It should be old news by now that if you see a questionable video on Facebook you probably should not click on it, and definitely don’t give any information or fill out a survey. But with the shear number of fake videos popping up and scammers relentless tactics, it can be difficult to discern which videos are fake and which your friends post because they actually want to share an interesting video.
The most recent of these fake videos is one claiming to depict a roller coaster accident in California. Variations talk about it being in the United Kingdom, Australia or Universal Studios. Basically if it claims a roller coaster accident in the title it is a scam. No such video exists.
False Video Links like this have been cropping up on Facebook for some time now. Some other ones to watch out for are claims of a sex tape involving Justin Bieber or a supposedly embarrassing video of Rihanna.
Scammers tend to post “videos” that people will click on out of morbid curiosity. They want you to click without thinking.
The scammers earn money by driving traffic to certain sites. They get paid for each survey you unwittingly complete, or any product you purchase, or even just by compromising your Facebook account. Many are designed to spread malware or are linked to phishing scams, whose sole purpose is to obtain your personal information.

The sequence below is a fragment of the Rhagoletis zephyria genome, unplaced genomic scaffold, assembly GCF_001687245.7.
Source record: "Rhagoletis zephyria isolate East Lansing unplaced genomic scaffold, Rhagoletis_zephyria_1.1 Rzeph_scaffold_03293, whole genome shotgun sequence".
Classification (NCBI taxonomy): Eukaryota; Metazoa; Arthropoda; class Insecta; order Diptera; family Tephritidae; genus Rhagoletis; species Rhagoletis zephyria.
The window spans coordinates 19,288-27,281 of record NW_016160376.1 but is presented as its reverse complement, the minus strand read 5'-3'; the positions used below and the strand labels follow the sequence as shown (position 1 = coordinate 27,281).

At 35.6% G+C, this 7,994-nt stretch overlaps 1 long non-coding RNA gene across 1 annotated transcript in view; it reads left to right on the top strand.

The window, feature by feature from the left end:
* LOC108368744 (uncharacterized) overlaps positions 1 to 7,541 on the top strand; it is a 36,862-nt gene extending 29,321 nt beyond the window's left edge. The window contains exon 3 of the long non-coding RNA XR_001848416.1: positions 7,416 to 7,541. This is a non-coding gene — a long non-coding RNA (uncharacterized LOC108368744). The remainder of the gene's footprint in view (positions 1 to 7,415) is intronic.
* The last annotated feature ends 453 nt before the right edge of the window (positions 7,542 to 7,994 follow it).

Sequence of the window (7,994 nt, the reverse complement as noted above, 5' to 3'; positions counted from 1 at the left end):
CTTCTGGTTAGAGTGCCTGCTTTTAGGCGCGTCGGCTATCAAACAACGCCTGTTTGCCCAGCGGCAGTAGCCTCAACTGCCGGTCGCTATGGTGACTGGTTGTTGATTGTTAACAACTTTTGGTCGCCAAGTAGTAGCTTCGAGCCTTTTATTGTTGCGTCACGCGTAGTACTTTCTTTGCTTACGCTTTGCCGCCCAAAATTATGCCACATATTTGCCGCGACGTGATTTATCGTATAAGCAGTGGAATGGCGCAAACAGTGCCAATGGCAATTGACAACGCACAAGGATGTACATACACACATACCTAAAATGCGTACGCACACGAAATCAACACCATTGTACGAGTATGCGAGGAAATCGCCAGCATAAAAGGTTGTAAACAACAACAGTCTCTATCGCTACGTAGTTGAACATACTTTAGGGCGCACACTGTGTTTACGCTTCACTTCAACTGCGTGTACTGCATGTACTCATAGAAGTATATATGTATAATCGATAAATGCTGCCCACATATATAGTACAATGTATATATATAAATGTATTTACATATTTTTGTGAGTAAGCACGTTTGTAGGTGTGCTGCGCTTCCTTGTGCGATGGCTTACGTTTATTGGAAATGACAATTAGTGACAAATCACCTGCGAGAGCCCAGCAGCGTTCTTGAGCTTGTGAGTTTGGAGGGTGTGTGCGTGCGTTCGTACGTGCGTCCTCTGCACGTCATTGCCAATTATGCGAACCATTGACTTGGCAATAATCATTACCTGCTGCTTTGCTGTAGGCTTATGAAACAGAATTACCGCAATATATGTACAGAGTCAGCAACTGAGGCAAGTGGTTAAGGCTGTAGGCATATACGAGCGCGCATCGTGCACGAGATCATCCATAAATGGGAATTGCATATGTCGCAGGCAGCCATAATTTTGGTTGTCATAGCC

The best way to avoid these kind of scams it to not click on friends video shares at all, or just use some common sense to determine which videos are most likely fake. Look for videos that are designed to exploit that part of you that can’t help but watch a train wreck. If it looks gross, morbid, or involves sex, don’t click. If it links to a page that doesn’t appear to be a reputable news source, don’t click. Also watch out for the language usage in the description. Many make grammatical errors, or generally don’t sound like the way people talk.
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It’s so sad too because those scam posts now probably represent about 95% of what’s posted on Facebook